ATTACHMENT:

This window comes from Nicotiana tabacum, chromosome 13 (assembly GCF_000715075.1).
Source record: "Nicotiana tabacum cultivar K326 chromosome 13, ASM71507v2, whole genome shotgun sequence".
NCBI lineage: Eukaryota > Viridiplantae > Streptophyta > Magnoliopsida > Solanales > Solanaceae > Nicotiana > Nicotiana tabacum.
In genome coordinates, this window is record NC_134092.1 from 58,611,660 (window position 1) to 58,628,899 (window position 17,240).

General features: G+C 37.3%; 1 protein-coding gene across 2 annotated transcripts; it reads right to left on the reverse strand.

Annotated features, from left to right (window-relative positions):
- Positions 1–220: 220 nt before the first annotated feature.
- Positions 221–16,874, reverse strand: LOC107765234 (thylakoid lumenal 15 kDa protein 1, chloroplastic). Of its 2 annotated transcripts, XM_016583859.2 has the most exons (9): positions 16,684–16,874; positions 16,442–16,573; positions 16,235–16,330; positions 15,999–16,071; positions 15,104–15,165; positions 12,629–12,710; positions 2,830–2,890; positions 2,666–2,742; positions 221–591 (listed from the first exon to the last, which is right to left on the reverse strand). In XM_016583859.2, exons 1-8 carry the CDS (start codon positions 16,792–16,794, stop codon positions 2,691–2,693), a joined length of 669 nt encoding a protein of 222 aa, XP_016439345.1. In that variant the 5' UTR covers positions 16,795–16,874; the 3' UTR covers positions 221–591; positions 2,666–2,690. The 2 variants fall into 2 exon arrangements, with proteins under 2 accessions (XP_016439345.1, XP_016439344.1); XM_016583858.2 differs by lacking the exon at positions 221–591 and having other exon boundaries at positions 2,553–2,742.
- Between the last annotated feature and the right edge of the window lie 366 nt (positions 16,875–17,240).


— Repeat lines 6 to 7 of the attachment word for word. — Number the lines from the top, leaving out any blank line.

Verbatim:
Annotated features, from left to right (window-relative positions):
- Positions 1–220: 220 nt before the first annotated feature.